A.I. is not the only form of intelligence that is programmed; humans are also programmed through DNA sequences and living up to societal expectations. The way human bodies biologically work is written in the human DNA code, which can be considered the body's blueprint. Similar to humans, the way the A.I. functions is through code, but rather than DNA A.I. is programmed through software such as Python, C++, or Java to replicate human functions. A great percentage of human functions, from bodily functions to social interaction, is controlled by DNA, just as every move or function of a robot is programmed. However, the difference between humans and A.I. is that humans adapt to expectations of a given society while A.I. does not necessarily do so. A human child does not have self-awareness until around the age of five, and this can be demonstrated through placing a dot on the nose of a toddler and placing them in front of a mirror. Instead of wiping the drawn dot off their own nose, the child will try to wipe it off the mirror because a sense of self has not yet been developed. In Ex Machina (2015), Ava does not necessarily have a sense of self in the beginning, but as the film's plot begins to unfold Ava's sense of self becomes more clear, especially in the scene when she questions Caleb about whether she deserves the same freedom he has as a human along with her growing desire for this free will further developing her consciousness. Ava's awareness of herself is also presented in the scene where she is finally free of Nathan and heads to the room where a collection of other A.I. Nathan has developed are stored. When she peels the skin off another A.I. machine and places it on herself to make her look human and cover evidence of machinery, she demonstrates an understanding of the importance of social construct and adapts to society's expectation just as a human does. Since this consciousness and awareness of the self and surroundings is what distinguishes between A.I. and humans beyond DNA or code, Ava is a true A.I. that has human intelligence because she possesses these characteristics and moves through the same stages a toddler would when adapting to surroundings, but she does so much faster than a human would. With the advancement of A.I. today, there is a possibility that Turing-test-passing A.I. with the consciousness of humans will be developed. Should humans fear reaching this stage? Will the development of an A.I., like Ava, be the beginning of the end of human life on earth?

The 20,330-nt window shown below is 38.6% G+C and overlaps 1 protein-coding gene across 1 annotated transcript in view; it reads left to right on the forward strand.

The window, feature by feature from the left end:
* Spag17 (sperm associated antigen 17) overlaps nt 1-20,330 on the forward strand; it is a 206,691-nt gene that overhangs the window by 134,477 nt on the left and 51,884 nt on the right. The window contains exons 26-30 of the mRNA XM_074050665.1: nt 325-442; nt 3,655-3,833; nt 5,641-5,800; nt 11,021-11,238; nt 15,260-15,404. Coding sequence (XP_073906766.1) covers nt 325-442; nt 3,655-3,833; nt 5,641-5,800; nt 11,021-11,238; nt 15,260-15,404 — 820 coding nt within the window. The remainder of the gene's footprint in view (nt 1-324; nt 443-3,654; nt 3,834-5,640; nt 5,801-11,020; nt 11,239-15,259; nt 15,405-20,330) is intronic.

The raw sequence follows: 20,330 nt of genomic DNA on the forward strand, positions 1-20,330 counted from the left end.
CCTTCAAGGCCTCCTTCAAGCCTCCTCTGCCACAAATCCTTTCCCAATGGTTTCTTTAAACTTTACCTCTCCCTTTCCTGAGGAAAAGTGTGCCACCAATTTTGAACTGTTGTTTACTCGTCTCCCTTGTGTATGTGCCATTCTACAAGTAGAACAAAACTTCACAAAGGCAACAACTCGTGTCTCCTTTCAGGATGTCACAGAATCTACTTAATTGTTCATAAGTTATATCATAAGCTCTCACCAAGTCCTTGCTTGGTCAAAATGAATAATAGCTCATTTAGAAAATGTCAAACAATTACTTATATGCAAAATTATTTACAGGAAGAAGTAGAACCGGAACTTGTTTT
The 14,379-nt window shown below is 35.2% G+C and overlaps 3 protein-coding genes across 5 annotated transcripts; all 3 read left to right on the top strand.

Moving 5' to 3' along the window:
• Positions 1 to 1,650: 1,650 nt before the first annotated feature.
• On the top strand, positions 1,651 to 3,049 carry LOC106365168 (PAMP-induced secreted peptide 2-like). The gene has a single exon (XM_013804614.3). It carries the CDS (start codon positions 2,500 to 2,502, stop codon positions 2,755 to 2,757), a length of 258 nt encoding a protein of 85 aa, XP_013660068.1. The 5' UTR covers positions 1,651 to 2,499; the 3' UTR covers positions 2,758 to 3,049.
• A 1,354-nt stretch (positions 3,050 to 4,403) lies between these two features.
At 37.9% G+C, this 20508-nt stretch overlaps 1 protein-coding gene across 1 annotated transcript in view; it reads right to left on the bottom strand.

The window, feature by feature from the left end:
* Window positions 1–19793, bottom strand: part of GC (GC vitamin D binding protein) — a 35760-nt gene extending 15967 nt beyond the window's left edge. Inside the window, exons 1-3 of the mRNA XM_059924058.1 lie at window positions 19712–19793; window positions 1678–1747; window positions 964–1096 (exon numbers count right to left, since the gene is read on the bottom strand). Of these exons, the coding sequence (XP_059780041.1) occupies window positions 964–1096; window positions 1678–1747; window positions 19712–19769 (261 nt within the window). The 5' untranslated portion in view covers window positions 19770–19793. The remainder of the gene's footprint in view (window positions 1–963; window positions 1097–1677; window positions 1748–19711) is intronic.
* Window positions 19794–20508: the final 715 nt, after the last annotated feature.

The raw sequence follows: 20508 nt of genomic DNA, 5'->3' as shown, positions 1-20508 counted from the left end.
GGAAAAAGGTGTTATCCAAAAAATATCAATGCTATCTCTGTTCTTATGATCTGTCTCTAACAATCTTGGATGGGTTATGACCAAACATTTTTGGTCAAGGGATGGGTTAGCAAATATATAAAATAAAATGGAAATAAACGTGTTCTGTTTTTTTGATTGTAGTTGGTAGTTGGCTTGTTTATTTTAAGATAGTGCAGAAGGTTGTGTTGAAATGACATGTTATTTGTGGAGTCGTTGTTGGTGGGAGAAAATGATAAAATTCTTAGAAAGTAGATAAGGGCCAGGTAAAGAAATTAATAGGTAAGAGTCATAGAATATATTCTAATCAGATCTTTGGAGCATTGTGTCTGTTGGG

At the rate human evolution and technological evolution are currently growing, it is reasonable to fear the ultimate destruction of human life on earth, as there will come a point where computer intelligence will surpass human intelligence. Both technology and economy grow exponentially, but both grow at different rates where technological growth rate "doubles every two years" and economic activity "doubles every five years" with corporation life expectancy dropping "from 75 in 1930 to 15 today," (Hooper). If technological and human advancement in society continues to grow at this rate, as shown in Figure 1 on the next page, then machine computing and processing will surpass human computing and functions by 2050, which is the same year experts predict the advent of true A.G.I. This means that the year the true A.G.I is developed is the year technological and computer intelligence capabilities surpass the capabilities of human intelligence because technology will continue to advance exponentially faster than human society will advance. Considering the well-known evolutionary theory by Charles Darwin where natural selection results in the survival of the fittest species, humans could possibly go extinct with the arrival of true A.I. Since A.I. will have human characteristics, humans would have essentially created another form or species of human that can function more efficiently than we do now. The survival of the fittest theory applies to all living species, and if humans create Turing-test-passing A.I., the rule will apply to this new species that we have created. Looking at Figure 1, the A.I. is essentially still a computer that will continue to grow at the high exponential rate with technology, while humans will not advance enough in society to catch up. Eventually, A.I. will become a more fit species than current humans are, resulting in the elimination of our species through natural selection, just as Ava outsmarted her creator Nathan and kills him after she gains her freedom.